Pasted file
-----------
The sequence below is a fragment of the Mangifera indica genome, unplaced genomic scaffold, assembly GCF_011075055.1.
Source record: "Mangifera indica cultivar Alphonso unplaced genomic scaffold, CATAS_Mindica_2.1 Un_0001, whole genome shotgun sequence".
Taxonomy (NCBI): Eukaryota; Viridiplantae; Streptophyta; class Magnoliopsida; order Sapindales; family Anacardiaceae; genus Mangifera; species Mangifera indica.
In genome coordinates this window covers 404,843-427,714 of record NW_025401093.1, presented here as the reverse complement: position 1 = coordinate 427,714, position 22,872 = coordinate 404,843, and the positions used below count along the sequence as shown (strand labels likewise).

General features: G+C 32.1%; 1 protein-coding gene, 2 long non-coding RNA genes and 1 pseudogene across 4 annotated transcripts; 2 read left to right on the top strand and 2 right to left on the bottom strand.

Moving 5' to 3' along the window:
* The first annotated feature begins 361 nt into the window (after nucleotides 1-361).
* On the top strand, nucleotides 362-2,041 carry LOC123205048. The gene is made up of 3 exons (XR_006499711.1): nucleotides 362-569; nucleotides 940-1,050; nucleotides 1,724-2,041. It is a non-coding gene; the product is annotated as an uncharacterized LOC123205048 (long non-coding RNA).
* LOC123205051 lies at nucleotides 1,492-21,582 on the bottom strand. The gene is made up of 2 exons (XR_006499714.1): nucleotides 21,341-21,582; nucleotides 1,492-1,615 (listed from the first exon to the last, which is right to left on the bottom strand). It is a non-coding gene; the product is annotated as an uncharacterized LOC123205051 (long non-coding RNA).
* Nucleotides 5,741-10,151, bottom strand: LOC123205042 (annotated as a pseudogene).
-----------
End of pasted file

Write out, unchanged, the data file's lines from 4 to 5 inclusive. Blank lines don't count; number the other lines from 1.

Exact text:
In genome coordinates this window covers 404,843-427,714 of record NW_025401093.1, presented here as the reverse complement: position 1 = coordinate 427,714, position 22,872 = coordinate 404,843, and the positions used below count along the sequence as shown (strand labels likewise).

General features: G+C 32.1%; 1 protein-coding gene, 2 long non-coding RNA genes and 1 pseudogene across 4 annotated transcripts; 2 read left to right on the top strand and 2 right to left on the bottom strand.